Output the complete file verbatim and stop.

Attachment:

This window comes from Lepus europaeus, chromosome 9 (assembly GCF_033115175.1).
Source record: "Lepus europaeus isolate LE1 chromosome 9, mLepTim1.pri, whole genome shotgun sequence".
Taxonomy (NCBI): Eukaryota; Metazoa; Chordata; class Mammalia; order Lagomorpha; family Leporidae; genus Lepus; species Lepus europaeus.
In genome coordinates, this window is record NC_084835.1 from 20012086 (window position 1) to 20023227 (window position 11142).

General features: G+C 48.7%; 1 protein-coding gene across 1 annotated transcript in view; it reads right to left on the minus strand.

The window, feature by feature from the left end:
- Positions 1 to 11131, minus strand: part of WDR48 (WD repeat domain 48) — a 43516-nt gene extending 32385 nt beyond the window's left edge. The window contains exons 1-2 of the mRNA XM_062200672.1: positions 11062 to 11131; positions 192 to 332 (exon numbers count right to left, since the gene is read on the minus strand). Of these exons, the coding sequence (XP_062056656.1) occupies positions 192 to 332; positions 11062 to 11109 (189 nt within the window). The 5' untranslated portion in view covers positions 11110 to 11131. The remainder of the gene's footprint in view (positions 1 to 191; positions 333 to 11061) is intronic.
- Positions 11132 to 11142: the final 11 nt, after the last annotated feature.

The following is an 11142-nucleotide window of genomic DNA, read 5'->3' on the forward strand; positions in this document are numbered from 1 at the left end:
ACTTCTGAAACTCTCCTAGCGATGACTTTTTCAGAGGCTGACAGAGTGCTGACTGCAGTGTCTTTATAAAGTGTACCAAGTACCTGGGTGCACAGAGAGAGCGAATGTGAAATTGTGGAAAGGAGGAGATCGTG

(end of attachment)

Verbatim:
This window comes from Lepus europaeus, chromosome 9 (assembly GCF_033115175.1).
Source record: "Lepus europaeus isolate LE1 chromosome 9, mLepTim1.pri, whole genome shotgun sequence".
Taxonomy (NCBI): Eukaryota; Metazoa; Chordata; class Mammalia; order Lagomorpha; family Leporidae; genus Lepus; species Lepus europaeus.
In genome coordinates, this window is record NC_084835.1 from 20012086 (window position 1) to 20023227 (window position 11142).

General features: G+C 48.7%; 1 protein-coding gene across 1 annotated transcript in view; it reads right to left on the minus strand.

The window, feature by feature from the left end:
- Positions 1 to 11131, minus strand: part of WDR48 (WD repeat domain 48) — a 43516-nt gene extending 32385 nt beyond the window's left edge. The window contains exons 1-2 of the mRNA XM_062200672.1: positions 11062 to 11131; positions 192 to 332 (exon numbers count right to left, since the gene is read on the minus strand). Of these exons, the coding sequence (XP_062056656.1) occupies positions 192 to 332; positions 11062 to 11109 (189 nt within the window). The 5' untranslated portion in view covers positions 11110 to 11131. The remainder of the gene's footprint in view (positions 1 to 191; positions 333 to 11061) is intronic.
- Positions 11132 to 11142: the final 11 nt, after the last annotated feature.

The following is an 11142-nucleotide window of genomic DNA, read 5'->3' on the forward strand; positions in this document are numbered from 1 at the left end:
ACTTCTGAAACTCTCCTAGCGATGACTTTTTCAGAGGCTGACAGAGTGCTGACTGCAGTGTCTTTATAAAGTGTACCAAGTACCTGGGTGCACAGAGAGAGCGAATGTGAAATTGTGGAAAGGAGGAGATCGTG